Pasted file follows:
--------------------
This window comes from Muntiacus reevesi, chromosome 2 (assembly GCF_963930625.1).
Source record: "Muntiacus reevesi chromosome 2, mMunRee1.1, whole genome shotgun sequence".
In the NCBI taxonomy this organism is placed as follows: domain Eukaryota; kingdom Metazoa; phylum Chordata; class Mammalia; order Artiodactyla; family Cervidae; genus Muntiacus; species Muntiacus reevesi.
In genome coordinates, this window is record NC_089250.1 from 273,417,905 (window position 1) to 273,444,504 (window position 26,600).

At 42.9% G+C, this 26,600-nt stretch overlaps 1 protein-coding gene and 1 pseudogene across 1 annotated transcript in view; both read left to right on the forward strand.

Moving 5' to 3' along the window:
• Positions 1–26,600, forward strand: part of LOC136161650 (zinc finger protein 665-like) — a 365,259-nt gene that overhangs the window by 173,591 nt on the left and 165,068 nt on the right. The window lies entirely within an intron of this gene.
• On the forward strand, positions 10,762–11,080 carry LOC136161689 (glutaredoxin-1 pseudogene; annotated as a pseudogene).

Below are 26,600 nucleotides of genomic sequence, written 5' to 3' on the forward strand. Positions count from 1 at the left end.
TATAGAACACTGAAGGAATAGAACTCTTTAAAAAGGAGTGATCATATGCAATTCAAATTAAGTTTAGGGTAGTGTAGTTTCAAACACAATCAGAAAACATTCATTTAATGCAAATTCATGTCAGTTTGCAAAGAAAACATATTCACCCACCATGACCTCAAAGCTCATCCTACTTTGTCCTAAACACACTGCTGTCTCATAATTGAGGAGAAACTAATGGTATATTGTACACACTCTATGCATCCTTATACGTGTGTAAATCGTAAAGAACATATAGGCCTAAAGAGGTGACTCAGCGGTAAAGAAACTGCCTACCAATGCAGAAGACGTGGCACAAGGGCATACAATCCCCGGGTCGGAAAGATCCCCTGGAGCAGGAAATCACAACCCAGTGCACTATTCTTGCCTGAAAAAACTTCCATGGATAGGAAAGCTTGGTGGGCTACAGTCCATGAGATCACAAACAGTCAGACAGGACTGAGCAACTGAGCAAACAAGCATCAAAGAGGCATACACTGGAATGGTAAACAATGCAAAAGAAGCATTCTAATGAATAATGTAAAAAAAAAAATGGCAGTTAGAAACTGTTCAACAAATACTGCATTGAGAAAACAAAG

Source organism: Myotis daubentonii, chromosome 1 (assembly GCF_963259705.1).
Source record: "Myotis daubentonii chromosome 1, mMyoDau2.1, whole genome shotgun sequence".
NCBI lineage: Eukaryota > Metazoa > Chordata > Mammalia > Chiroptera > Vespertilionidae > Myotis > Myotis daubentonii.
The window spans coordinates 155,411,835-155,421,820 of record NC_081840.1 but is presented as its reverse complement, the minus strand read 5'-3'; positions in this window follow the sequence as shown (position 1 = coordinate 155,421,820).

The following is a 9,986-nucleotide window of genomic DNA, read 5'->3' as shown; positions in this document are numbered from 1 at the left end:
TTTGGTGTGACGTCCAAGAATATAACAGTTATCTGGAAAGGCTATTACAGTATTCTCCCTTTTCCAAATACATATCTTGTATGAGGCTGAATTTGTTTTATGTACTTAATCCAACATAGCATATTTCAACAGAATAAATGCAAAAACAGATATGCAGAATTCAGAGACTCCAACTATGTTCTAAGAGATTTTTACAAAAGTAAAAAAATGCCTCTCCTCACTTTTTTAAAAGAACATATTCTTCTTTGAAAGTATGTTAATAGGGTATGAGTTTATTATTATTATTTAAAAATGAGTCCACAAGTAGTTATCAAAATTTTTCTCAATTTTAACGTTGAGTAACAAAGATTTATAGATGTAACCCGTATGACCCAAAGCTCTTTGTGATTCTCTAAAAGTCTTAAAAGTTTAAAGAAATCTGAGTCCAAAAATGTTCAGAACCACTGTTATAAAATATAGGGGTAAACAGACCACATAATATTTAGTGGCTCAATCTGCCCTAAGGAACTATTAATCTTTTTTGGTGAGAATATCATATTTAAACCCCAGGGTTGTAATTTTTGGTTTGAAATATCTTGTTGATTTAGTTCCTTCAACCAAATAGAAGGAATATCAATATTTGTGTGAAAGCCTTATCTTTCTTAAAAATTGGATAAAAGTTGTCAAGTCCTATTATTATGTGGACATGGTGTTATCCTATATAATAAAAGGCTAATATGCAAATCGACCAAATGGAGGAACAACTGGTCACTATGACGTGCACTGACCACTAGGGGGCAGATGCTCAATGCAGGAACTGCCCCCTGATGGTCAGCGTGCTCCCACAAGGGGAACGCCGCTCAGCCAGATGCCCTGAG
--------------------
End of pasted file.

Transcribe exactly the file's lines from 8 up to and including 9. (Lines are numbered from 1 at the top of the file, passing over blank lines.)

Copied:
• On the forward strand, positions 10,762–11,080 carry LOC136161689 (glutaredoxin-1 pseudogene; annotated as a pseudogene).

Below are 26,600 nucleotides of genomic sequence, written 5' to 3' on the forward strand. Positions count from 1 at the left end.